SURPRISE, Ariz.--Andres Torres drew gasps from the crowd at Surprise Stadium on Monday when he snapped his bat over his knee after a bases-loaded strikeout. Madison Bumgarner, revered in the clubhouse for his raw strength, doesn't anticipate imitating Bo Jackson and Torres anytime soon.
"Hopefully I'm not ever that mad," he said after pitching four shutout innings in a 2-1 Giants win.
Bumgarner dominated the Texas Rangers, striking out four and giving up just one hit.
"Each time out has been a little better," Bumgarner said. "It's getting time now at the end of the spring where you want to be more game-ready instead of working on stuff."
Catcher Buster Posey said Bumgarner "moved the ball to both sides of the plate as well as I've seen this spring." But Bumgarner wasn't the only one to catch Posey's eye.
"That was impressive, wasn't it?" Posey said when asked about Torres. "That's a strong guy to say the least."
Torres said he was simply frustrated because he wanted to bring the runners home. It was only the fifth at-bat of the spring for Torres because of an oblique strain. He said his oblique felt fine and shouldn't be a problem going forward.
How's the knee?
"My knee is fine," Torres said, laughing. "The bat is broken."
--Even with 750 players in the big leagues and thousands more in the minors, Major League Baseball can be a small world. Take the case of catcher Guillermo Quiroz and pitcher Yusmeiro Petit, two veterans fighting for roster spots on the Giants.
The Venezuelans were first teammates in 1994, when they helped their team from Cocquivacoa Little League in Maracaibo win the country's first Little League World Series title. Petit, then 10 years old, was a backup second baseman; Quiroz was 12 years old and started every game behind the plate.
"He was the big hitter," said Petit, who spent most of last season as a right-handed starter at Triple-A Fresno. "He was the best catcher we had in that area, and we won because of good catching and pitching."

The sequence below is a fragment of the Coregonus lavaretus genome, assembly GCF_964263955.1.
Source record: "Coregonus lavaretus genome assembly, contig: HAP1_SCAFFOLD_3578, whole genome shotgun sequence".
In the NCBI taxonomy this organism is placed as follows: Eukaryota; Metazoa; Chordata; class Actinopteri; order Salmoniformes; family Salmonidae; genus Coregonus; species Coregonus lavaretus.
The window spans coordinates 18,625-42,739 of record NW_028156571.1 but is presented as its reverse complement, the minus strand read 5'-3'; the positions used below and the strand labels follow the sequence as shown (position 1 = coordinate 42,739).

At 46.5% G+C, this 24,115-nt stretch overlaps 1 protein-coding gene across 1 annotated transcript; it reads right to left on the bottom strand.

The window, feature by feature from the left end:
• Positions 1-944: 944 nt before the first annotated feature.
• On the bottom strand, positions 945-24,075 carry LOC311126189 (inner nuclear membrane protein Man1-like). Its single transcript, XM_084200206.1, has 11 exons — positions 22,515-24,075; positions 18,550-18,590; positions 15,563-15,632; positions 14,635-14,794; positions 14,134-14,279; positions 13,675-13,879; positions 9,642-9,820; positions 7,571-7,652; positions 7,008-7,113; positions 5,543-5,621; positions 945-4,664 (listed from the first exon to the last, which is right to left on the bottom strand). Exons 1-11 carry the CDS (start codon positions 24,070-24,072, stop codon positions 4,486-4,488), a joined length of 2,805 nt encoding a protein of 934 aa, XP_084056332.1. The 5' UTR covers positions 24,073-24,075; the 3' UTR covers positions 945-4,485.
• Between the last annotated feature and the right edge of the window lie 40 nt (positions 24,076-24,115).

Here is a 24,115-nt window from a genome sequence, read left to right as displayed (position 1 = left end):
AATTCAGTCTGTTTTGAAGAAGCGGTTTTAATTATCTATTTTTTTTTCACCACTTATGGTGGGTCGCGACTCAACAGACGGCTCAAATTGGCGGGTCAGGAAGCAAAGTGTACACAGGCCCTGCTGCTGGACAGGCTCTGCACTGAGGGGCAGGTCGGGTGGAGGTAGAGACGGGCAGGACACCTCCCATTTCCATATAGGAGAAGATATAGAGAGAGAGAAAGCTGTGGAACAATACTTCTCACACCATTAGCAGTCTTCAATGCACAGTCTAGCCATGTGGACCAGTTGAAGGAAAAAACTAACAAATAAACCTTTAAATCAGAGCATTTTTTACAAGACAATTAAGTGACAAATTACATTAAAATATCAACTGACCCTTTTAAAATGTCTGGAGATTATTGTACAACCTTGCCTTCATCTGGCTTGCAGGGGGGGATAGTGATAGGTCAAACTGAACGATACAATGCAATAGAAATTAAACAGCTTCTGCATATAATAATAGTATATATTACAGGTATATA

Quiroz had long dreamed of visiting the U.S., but when Cocquivacoa arrived in Williamsport, Pa., the players didn't follow the traditional adolescent route and run for the video games and pingpong table. Quiroz remembers that everyone was immediately in awe of the baseball fields.
"You saw the nice grass, and they gave us brand new baseballs every day," he said. "That's when this all started for me--that's when I knew I wanted to be a professional player."
Quiroz, 31, has reached the majors with Toronto, Seattle (two different stints), Texas, Baltimore and most recently Boston. He hit .278 with a .362 on-base percentage and 15 homers at Triple-A Tacoma last season and got a few weeks in the big leagues after a trade to the Red Sox organization.
After playing 13 seasons and making stops everywhere from Dunedin, Fla., to Medicine Hat, Canada, Quiroz knows exactly what he wants this season.
"I'm trying to settle my career in the big leagues," he said. "It's been up and down. I'm just trying to make a good impression and open some eyes."
Quiroz has impressed during workouts, showing a capable glove and pop at the plate, but he's blocked by the National League MVP and fellow Venezuelan Hector Sanchez.
Petit won a ring last fall after making a spot start in September. But neither player has lost track of the prized possession that came with that 1994 championship.
"We got a medal," Quiroz said. "And of course I still have it."
--Infielder Tony Abreu, out most of the spring with a strained quad, was 1 for 2 in his Giants debut and afterward said he still feels a little pain as he runs.
--The Giants announced that World Baseball Classic semifinalist Japan will visit Scottsdale Stadium on Thursday for an exhibition game.
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